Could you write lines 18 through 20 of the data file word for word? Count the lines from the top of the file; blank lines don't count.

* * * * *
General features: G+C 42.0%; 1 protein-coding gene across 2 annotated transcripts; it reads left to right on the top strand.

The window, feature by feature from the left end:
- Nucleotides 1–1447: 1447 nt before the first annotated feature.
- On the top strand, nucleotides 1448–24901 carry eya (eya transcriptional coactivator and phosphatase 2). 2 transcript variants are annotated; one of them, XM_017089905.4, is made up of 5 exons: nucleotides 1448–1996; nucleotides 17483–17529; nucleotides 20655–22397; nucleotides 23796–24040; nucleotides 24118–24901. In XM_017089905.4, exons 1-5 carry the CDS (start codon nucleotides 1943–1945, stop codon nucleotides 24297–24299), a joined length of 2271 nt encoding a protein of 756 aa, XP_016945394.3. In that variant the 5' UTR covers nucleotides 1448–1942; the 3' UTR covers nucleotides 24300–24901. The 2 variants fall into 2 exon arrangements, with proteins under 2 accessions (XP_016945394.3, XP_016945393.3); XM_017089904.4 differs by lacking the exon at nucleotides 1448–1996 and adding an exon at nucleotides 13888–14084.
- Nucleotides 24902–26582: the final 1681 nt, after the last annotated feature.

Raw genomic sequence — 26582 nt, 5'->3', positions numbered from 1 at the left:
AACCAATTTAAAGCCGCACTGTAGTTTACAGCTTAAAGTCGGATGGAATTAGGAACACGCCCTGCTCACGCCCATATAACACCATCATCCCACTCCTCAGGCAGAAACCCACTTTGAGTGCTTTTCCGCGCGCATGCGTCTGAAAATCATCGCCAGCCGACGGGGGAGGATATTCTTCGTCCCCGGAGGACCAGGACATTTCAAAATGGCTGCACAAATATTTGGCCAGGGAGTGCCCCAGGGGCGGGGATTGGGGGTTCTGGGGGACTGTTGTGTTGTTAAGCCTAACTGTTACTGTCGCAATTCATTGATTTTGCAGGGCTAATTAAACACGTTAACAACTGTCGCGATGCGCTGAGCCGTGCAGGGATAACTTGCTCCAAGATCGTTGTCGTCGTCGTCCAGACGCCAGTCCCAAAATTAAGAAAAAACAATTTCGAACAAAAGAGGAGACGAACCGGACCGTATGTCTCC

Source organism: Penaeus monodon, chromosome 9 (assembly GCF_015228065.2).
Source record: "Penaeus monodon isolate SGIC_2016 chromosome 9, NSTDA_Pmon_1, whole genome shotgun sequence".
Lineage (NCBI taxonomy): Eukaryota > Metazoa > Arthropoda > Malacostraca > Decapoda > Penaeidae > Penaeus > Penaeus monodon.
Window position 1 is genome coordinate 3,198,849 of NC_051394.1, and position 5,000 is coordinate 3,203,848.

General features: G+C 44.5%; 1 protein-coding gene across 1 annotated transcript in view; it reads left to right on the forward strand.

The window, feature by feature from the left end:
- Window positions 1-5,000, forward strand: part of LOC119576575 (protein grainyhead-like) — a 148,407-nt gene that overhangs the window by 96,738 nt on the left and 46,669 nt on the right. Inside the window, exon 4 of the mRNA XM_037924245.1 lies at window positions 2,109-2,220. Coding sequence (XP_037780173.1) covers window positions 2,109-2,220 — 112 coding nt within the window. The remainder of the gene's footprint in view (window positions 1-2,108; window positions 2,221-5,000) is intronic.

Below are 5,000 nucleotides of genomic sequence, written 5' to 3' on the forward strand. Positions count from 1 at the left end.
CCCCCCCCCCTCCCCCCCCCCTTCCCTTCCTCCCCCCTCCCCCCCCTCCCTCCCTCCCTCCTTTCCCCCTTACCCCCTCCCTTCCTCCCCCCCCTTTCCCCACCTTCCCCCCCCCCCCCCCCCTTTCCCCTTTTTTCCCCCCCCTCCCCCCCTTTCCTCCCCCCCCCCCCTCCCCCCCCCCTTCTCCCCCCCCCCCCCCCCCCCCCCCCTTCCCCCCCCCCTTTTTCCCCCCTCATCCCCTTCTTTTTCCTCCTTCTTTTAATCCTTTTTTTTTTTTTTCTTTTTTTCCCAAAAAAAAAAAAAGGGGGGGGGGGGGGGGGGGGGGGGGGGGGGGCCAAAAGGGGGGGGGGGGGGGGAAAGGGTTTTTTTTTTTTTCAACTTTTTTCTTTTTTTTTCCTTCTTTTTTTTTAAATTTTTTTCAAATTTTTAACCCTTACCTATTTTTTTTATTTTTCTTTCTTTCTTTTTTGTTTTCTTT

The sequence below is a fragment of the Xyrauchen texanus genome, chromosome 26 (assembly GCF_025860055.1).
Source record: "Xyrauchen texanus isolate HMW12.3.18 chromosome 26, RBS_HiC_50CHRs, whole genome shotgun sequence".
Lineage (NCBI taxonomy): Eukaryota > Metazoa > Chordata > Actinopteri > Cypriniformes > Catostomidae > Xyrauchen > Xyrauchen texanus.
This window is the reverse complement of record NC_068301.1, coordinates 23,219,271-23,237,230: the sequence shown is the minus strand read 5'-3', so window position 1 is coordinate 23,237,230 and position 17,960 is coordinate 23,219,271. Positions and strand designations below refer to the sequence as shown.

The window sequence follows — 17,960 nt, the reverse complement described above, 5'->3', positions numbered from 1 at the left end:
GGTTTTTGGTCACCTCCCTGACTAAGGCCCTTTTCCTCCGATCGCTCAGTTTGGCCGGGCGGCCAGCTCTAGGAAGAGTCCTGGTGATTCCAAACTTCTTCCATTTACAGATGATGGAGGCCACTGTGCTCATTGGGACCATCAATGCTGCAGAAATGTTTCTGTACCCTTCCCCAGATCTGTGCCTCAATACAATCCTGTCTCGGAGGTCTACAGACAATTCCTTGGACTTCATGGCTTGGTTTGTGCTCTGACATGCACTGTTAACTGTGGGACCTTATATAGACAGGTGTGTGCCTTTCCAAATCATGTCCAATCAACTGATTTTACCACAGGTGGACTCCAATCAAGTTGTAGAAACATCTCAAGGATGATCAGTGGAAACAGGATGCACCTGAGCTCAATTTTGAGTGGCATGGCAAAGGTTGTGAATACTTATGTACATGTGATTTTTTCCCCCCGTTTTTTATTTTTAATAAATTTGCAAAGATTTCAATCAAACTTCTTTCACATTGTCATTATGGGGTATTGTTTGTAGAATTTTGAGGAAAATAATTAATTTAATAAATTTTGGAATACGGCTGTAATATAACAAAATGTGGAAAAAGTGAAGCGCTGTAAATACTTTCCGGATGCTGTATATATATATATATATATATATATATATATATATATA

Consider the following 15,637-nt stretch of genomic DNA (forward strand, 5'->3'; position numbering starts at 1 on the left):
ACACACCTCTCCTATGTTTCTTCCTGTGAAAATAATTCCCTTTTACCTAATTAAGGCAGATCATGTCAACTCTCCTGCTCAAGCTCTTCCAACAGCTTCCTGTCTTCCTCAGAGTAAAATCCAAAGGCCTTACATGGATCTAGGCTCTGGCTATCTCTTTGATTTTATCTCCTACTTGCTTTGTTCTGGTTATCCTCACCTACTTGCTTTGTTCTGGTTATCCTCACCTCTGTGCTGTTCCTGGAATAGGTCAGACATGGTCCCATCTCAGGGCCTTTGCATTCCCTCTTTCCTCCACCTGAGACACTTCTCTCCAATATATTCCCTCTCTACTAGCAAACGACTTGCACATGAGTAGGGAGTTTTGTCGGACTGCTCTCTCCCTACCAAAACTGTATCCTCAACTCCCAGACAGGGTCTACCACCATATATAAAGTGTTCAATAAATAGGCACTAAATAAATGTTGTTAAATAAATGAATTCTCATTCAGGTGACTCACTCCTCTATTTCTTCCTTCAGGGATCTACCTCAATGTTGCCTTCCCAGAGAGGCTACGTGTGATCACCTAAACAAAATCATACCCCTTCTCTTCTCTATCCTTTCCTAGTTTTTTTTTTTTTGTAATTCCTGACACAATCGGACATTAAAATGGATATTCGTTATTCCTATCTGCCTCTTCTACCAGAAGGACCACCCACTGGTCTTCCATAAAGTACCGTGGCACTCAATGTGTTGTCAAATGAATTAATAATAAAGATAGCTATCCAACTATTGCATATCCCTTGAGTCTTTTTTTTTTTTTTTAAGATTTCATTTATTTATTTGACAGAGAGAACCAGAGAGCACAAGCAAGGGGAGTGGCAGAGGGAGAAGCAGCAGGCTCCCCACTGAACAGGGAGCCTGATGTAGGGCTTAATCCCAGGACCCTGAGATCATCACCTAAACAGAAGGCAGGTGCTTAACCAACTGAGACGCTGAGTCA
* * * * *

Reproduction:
Source record: "Xyrauchen texanus isolate HMW12.3.18 chromosome 26, RBS_HiC_50CHRs, whole genome shotgun sequence".
Lineage (NCBI taxonomy): Eukaryota > Metazoa > Chordata > Actinopteri > Cypriniformes > Catostomidae > Xyrauchen > Xyrauchen texanus.
This window is the reverse complement of record NC_068301.1, coordinates 23,219,271-23,237,230: the sequence shown is the minus strand read 5'-3', so window position 1 is coordinate 23,237,230 and position 17,960 is coordinate 23,219,271. Positions and strand designations below refer to the sequence as shown.